An overlooked, but important, part of any retirement savings plan concerns the type of account you use. Investment accounts typically fall into one of three categories: Taxable, Tax Deferred, or Tax Free. This article will focus on the distinction between tax deferred and tax free accounts since these are the most commonly used accounts due to their tax preferences. Since taxes will represent a significant portion of your lifetime expenses (sad, but true), the decision on which account to use for your savings is important when building your nest egg.
What is a Traditional Retirement Account?
Traditional retirement accounts provide a tax deduction on the amounts contributed in the year they are contributed. Future growth in the account is tax-deferred and taxes are due upon distribution years later. The amount that can be contributed annually to a traditional retirement account is based on certain factors such as income, age, and availability of workplace retirement plans. Additionally, there is a required minimum distribution (RMD) at age 72 for traditional IRA account holders, however recent changes to the RMD rules have pushed this age to 73 and eventually to 75. Traditional retirement accounts are often referred to as Tax Deferred Accounts, since the taxes due on them are deferred into the future.
What is a Roth Retirement Account?
Roth retirement accounts were created in 1997 and are named after Senator William V. Roth Jr. Roth accounts operate a bit differently in that contributions are not tax deductible, but distributions in the future can be taken completely tax free. The rules can get a bit complex, but it is important to note that contributions to a Roth IRA can be taken out at any time for any reason tax and penalty free. Conversions to a Roth IRA have a different set of rules, and it is important to understand the “5-year rule”. The amount that can be contributed annually to a traditional retirement account is based on certain factors such as income and age. Roth IRAs have no required minimum distributions (RMDs) during the account holder’s lifetime. Roth retirement accounts are often referred to as Tax Free Accounts, since distributions are often completely tax free (although there is a relative tax impact on contributions when compared to a Traditional account).
Decision between a Traditional and Roth IRA
The choice between a Traditional IRA and a Roth IRA depends on individual circumstances, such as income level, tax bracket, and retirement goals. For some people, a Traditional IRA may be more advantageous because of the tax-deductible contributions, which can lower their current taxable income. However, these tax savings will be offset by taxes on withdrawals in retirement, when the account holder may or may not be in a higher tax bracket. For others, a Roth IRA may be more advantageous because of the tax-free withdrawals in retirement. With a Roth IRA, contributions are made with after-tax dollars, so there are no tax benefits at the time of contribution, but all withdrawals, including investment gains, are tax-free in retirement.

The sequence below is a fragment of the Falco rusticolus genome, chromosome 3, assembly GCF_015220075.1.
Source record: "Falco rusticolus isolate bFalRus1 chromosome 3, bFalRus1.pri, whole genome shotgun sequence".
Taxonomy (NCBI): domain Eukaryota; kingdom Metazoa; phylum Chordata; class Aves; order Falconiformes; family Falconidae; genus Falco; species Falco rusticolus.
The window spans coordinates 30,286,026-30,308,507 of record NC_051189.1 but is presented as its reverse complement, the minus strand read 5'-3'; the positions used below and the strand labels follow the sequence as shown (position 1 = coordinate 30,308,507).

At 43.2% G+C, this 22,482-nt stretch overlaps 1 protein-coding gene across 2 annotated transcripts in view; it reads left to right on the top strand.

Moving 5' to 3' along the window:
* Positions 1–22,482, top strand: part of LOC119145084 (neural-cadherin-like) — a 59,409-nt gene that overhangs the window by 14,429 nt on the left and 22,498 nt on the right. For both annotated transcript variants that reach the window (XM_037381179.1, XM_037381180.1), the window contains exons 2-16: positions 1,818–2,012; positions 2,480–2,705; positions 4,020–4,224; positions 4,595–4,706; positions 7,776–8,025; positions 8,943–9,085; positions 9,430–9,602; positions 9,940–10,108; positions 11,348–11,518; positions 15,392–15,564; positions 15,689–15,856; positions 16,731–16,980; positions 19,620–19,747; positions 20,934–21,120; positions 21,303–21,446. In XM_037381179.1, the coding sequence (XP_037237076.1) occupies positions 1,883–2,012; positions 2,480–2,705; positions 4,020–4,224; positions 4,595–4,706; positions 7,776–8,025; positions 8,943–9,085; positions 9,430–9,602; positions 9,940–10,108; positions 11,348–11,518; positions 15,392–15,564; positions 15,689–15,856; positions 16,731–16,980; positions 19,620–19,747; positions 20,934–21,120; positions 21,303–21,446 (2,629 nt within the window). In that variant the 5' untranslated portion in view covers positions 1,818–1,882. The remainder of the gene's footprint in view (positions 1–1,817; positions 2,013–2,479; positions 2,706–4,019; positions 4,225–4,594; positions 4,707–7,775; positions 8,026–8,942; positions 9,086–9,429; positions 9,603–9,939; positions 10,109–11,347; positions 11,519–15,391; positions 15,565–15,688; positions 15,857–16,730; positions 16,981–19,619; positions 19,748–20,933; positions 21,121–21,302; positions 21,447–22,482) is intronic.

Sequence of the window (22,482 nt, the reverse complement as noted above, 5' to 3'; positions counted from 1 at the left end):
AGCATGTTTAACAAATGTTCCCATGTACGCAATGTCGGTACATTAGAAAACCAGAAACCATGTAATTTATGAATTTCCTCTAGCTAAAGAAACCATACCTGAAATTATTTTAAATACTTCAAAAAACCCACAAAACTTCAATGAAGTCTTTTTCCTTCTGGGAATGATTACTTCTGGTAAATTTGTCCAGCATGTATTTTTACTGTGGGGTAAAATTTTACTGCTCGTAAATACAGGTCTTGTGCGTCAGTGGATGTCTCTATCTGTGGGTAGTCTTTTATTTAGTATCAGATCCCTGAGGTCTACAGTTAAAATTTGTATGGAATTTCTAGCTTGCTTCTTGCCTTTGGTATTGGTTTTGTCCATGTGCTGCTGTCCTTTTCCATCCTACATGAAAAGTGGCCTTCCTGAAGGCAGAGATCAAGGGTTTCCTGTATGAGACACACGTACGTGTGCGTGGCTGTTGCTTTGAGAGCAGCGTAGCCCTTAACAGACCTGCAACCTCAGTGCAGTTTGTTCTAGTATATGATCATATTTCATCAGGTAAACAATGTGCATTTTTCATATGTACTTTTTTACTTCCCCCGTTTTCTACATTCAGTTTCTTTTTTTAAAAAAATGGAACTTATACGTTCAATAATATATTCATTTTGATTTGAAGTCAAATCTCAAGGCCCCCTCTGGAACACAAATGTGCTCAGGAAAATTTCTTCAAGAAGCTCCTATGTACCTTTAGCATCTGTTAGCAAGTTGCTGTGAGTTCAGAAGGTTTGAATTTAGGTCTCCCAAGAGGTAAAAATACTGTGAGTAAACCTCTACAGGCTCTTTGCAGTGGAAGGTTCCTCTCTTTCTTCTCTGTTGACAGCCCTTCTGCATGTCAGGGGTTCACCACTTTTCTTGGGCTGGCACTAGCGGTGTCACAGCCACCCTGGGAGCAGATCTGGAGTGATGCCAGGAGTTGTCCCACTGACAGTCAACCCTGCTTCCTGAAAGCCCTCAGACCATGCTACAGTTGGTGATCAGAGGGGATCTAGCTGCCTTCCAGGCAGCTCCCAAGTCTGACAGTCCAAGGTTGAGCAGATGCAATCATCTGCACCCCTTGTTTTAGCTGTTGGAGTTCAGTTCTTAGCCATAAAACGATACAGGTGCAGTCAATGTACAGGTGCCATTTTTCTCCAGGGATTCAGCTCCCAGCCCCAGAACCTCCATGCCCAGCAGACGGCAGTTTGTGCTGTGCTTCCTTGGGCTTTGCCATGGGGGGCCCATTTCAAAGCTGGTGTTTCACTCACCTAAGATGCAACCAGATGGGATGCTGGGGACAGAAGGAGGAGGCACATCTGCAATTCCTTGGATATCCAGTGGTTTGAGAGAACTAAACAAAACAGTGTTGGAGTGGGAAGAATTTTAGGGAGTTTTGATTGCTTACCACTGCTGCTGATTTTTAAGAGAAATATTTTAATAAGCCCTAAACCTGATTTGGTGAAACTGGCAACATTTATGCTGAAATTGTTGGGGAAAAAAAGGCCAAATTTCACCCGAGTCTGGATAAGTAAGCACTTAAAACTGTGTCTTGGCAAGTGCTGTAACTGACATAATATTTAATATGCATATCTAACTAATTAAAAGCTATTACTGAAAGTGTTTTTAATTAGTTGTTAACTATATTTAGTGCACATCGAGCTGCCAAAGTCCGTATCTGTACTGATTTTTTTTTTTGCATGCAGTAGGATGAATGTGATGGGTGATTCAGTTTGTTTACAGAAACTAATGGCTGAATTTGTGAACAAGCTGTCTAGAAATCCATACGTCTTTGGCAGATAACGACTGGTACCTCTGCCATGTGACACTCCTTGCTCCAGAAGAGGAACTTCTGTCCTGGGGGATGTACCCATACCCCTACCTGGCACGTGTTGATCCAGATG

It is recommended to consider factors such as the current tax situation, expected tax bracket in retirement, and overall financial goals before making a decision between a Traditional IRA and a Roth IRA.
Strategies for Savers
- Roth Conversion – Making traditional contributions in your highest tax bracket years, and then making Roth conversions in years that have comparably lower tax rates can be an efficient way to increase your tax-free retirement income without sacrificing the tax deduction in your highest earning years.
- Backdoor Roth IRA – Contributions to a Roth IRA are phased out at certain income levels. A backdoor Roth IRA strategy addresses the income limitation by making a “non-deductible” traditional contribution followed by a conversion to Roth. If done correctly, there will be no taxes due on the conversion and a funded Roth IRA account. Check with your tax advisor or financial professional if this is a good move for you – it does require some extra steps compared to a regular contribution.
- RMD Changes – Beginning in 2033, the age for RMDs will move to 75. This expanded window can provide for significant tax-planning strategies, including the timing of asset sales and more time to convert additional funds to a Roth for income and tax planning.
- The Barbell Strategy – No one really knows what their future tax rate will be. A way to hedge against the risk of unknown future tax rates would be to simply split your savings and allocate half to traditional retirement accounts and half to Roth retirement accounts. While not a magical solution to the retirement puzzle, it beats doing nothing!
The main takeaway is that not all accounts are created the same, and the right account for you will depend on your situation – there is no one size fits all solution when it comes to retirement planning. Educate yourself, ask questions, and as always – invest early and invest often!
What I love the most about personal finance is that it’s personal. Where do you stand on the Roth vs. Traditional debate? I would love to hear your thoughts. Please send them to commoncents@Northbrookfinancial.com.
The information contained herein is intended to be used for educational purposes only and is not exhaustive. Diversification and/or any strategy that may be discussed does not guarantee against investment losses but are intended to help manage risk and return. If applicable, historical discussions and/or opinions are not predictive of future events. The content is presented in good faith and has been drawn from sources believed to be reliable. The content is not intended to be legal, tax or financial advice. Please consult a legal, tax or financial professional for information specific to your individual situation.
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